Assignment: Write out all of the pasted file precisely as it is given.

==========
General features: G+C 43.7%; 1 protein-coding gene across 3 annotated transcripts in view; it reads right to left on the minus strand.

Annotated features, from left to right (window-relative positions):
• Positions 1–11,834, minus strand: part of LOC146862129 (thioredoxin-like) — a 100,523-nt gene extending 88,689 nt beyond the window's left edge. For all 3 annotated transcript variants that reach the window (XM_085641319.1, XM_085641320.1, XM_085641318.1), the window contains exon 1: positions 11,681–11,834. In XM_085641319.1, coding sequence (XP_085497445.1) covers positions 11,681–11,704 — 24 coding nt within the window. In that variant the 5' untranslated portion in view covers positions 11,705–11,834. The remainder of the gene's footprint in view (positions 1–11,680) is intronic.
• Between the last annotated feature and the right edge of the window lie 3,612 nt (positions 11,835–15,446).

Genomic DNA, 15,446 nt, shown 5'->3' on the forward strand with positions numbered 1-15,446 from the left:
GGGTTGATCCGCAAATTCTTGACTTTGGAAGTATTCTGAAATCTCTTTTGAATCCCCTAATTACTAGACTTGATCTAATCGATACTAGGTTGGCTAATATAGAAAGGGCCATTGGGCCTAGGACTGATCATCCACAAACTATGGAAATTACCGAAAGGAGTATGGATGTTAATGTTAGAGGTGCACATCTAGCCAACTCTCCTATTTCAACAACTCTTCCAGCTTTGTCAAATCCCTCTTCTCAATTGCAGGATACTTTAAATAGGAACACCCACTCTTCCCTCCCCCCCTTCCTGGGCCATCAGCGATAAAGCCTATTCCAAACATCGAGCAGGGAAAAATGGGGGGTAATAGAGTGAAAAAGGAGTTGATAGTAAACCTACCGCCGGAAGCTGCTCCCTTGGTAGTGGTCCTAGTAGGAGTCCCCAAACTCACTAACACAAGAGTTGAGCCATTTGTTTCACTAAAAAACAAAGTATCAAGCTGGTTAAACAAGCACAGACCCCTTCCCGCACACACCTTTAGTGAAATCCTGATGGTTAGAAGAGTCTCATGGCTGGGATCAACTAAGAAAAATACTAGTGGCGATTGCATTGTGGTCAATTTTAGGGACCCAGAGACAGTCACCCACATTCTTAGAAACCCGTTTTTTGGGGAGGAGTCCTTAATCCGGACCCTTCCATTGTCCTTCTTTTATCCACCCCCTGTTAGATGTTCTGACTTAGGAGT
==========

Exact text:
General features: G+C 43.7%; 1 protein-coding gene across 3 annotated transcripts in view; it reads right to left on the minus strand.

Annotated features, from left to right (window-relative positions):
• Positions 1–11,834, minus strand: part of LOC146862129 (thioredoxin-like) — a 100,523-nt gene extending 88,689 nt beyond the window's left edge. For all 3 annotated transcript variants that reach the window (XM_085641319.1, XM_085641320.1, XM_085641318.1), the window contains exon 1: positions 11,681–11,834. In XM_085641319.1, coding sequence (XP_085497445.1) covers positions 11,681–11,704 — 24 coding nt within the window. In that variant the 5' untranslated portion in view covers positions 11,705–11,834. The remainder of the gene's footprint in view (positions 1–11,680) is intronic.
• Between the last annotated feature and the right edge of the window lie 3,612 nt (positions 11,835–15,446).

Genomic DNA, 15,446 nt, shown 5'->3' on the forward strand with positions numbered 1-15,446 from the left:
GGGTTGATCCGCAAATTCTTGACTTTGGAAGTATTCTGAAATCTCTTTTGAATCCCCTAATTACTAGACTTGATCTAATCGATACTAGGTTGGCTAATATAGAAAGGGCCATTGGGCCTAGGACTGATCATCCACAAACTATGGAAATTACCGAAAGGAGTATGGATGTTAATGTTAGAGGTGCACATCTAGCCAACTCTCCTATTTCAACAACTCTTCCAGCTTTGTCAAATCCCTCTTCTCAATTGCAGGATACTTTAAATAGGAACACCCACTCTTCCCTCCCCCCCTTCCTGGGCCATCAGCGATAAAGCCTATTCCAAACATCGAGCAGGGAAAAATGGGGGGTAATAGAGTGAAAAAGGAGTTGATAGTAAACCTACCGCCGGAAGCTGCTCCCTTGGTAGTGGTCCTAGTAGGAGTCCCCAAACTCACTAACACAAGAGTTGAGCCATTTGTTTCACTAAAAAACAAAGTATCAAGCTGGTTAAACAAGCACAGACCCCTTCCCGCACACACCTTTAGTGAAATCCTGATGGTTAGAAGAGTCTCATGGCTGGGATCAACTAAGAAAAATACTAGTGGCGATTGCATTGTGGTCAATTTTAGGGACCCAGAGACAGTCACCCACATTCTTAGAAACCCGTTTTTTGGGGAGGAGTCCTTAATCCGGACCCTTCCATTGTCCTTCTTTTATCCACCCCCTGTTAGATGTTCTGACTTAGGAGT